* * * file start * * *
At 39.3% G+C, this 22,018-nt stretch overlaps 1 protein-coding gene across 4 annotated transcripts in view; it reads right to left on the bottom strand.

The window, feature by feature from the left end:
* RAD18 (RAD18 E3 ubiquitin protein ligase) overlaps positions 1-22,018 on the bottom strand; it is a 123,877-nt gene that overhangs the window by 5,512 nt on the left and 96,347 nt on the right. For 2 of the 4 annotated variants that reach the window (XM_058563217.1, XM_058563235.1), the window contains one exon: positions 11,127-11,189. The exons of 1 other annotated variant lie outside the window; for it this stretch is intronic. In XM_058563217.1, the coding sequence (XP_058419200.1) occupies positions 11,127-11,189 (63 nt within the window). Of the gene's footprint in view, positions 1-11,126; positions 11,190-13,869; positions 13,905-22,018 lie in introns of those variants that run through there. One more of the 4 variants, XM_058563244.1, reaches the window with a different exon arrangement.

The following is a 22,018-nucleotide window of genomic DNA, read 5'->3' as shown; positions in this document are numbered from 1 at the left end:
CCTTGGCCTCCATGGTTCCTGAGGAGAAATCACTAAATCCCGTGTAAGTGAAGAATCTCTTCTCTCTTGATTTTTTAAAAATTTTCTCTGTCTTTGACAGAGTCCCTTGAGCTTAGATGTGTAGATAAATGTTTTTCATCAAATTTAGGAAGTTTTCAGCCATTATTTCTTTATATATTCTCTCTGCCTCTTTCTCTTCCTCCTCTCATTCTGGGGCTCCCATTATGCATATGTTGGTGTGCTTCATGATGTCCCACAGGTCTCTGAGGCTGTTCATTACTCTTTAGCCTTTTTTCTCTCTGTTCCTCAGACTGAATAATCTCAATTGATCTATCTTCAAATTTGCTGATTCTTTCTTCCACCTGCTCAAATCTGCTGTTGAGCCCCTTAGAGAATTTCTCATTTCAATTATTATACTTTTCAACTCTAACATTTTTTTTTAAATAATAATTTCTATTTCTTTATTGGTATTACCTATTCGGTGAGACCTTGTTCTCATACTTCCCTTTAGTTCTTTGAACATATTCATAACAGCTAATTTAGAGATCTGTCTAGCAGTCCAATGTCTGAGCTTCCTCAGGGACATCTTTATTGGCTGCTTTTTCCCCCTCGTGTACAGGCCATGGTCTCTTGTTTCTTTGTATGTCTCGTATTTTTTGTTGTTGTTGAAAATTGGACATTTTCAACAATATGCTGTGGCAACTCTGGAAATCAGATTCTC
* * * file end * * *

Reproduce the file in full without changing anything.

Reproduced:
At 39.3% G+C, this 22,018-nt stretch overlaps 1 protein-coding gene across 4 annotated transcripts in view; it reads right to left on the bottom strand.

The window, feature by feature from the left end:
* RAD18 (RAD18 E3 ubiquitin protein ligase) overlaps positions 1-22,018 on the bottom strand; it is a 123,877-nt gene that overhangs the window by 5,512 nt on the left and 96,347 nt on the right. For 2 of the 4 annotated variants that reach the window (XM_058563217.1, XM_058563235.1), the window contains one exon: positions 11,127-11,189. The exons of 1 other annotated variant lie outside the window; for it this stretch is intronic. In XM_058563217.1, the coding sequence (XP_058419200.1) occupies positions 11,127-11,189 (63 nt within the window). Of the gene's footprint in view, positions 1-11,126; positions 11,190-13,869; positions 13,905-22,018 lie in introns of those variants that run through there. One more of the 4 variants, XM_058563244.1, reaches the window with a different exon arrangement.

The following is a 22,018-nucleotide window of genomic DNA, read 5'->3' as shown; positions in this document are numbered from 1 at the left end:
CCTTGGCCTCCATGGTTCCTGAGGAGAAATCACTAAATCCCGTGTAAGTGAAGAATCTCTTCTCTCTTGATTTTTTAAAAATTTTCTCTGTCTTTGACAGAGTCCCTTGAGCTTAGATGTGTAGATAAATGTTTTTCATCAAATTTAGGAAGTTTTCAGCCATTATTTCTTTATATATTCTCTCTGCCTCTTTCTCTTCCTCCTCTCATTCTGGGGCTCCCATTATGCATATGTTGGTGTGCTTCATGATGTCCCACAGGTCTCTGAGGCTGTTCATTACTCTTTAGCCTTTTTTCTCTCTGTTCCTCAGACTGAATAATCTCAATTGATCTATCTTCAAATTTGCTGATTCTTTCTTCCACCTGCTCAAATCTGCTGTTGAGCCCCTTAGAGAATTTCTCATTTCAATTATTATACTTTTCAACTCTAACATTTTTTTTTAAATAATAATTTCTATTTCTTTATTGGTATTACCTATTCGGTGAGACCTTGTTCTCATACTTCCCTTTAGTTCTTTGAACATATTCATAACAGCTAATTTAGAGATCTGTCTAGCAGTCCAATGTCTGAGCTTCCTCAGGGACATCTTTATTGGCTGCTTTTTCCCCCTCGTGTACAGGCCATGGTCTCTTGTTTCTTTGTATGTCTCGTATTTTTTGTTGTTGTTGAAAATTGGACATTTTCAACAATATGCTGTGGCAACTCTGGAAATCAGATTCTC